Other than for historical reasons, is there is reason to have “www” in a URL.
Should I do a permanent redirect from
www.xyz.com? Which one would you suggest and why?
migrated from stackoverflow.com May 27 '10 at 9:30
One of the reasons why you need
Suppose for the purposes of this example that you are running a big site and contract out hosting to a CDN (Content Distribution Network) such as Akamai. What you typically do is set up the DNS record for your site as a CNAME to some
The quirk of the DNS is that if you have a CNAME record for a host name, you cannot have any other records for that same host. However, your top level domain
The use of
One good technical reason to make
Now, this often makes sense but it’s positively harmful if you only want to download static resources. Consider all the style sheets and images on your website: usually, there’s no reason to send cookies to the server when requesting an image resource.
A good solution is therefore to use a subdomain for static resources, such as
Now this isn’t relevant for most sites but changing your canonical URL later on isn’t a good idea so once you settled for
An alternative is to use a whole different URL for static resources. Stack Overflow for example uses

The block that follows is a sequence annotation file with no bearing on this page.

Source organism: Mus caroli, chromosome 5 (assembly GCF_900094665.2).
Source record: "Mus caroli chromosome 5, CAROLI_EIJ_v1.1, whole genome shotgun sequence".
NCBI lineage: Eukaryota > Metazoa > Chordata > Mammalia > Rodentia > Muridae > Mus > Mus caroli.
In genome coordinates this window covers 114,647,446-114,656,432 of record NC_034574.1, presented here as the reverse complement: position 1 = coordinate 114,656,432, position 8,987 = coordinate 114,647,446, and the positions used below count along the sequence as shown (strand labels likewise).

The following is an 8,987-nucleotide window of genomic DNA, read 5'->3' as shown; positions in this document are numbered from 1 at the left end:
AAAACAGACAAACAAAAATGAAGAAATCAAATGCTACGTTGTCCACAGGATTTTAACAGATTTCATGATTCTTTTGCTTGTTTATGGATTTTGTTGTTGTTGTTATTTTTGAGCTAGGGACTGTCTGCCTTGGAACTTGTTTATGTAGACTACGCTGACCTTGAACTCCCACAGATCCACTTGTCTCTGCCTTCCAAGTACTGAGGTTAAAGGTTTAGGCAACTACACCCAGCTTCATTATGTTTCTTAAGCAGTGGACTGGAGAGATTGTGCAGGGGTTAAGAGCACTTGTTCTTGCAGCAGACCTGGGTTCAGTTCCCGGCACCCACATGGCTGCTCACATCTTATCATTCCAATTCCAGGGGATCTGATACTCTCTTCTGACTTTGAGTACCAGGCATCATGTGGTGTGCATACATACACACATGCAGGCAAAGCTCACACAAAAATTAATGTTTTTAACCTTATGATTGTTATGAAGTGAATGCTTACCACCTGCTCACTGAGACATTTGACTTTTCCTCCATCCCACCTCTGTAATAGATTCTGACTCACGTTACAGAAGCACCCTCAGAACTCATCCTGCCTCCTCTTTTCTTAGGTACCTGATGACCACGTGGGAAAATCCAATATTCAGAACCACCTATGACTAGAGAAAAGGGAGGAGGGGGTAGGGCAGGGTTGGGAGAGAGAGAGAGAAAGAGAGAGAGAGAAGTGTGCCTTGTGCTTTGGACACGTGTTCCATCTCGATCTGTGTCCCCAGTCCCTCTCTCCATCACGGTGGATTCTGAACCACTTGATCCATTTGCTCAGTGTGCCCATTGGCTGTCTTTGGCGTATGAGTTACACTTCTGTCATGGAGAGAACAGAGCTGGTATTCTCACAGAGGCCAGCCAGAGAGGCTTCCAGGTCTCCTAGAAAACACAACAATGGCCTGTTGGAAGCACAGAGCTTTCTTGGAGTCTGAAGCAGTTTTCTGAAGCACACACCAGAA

I'd do the first. The
If you are going to have subdomains for other purposes (blog for instance), you may want to differentiate the sites and have a
It's pretty historical. Once upon a time we used to have www.example.com, ftp.example.com, images.example.com, uk.example.com etc which seemed like a logical thing to do and provided a simple method to spread the load between servers.
These days I would just go for example.com for the main site and redirect the www version to that.
The Google Webmaster tools allow you to specify your preferred domain, so make sure you use those too.
Most servers send the same site either way, but don't redirect. For SEO purposes, choose one, then get the other to redirect to it. For example, some PHP code to do this:
However, some reasons promoting the use of a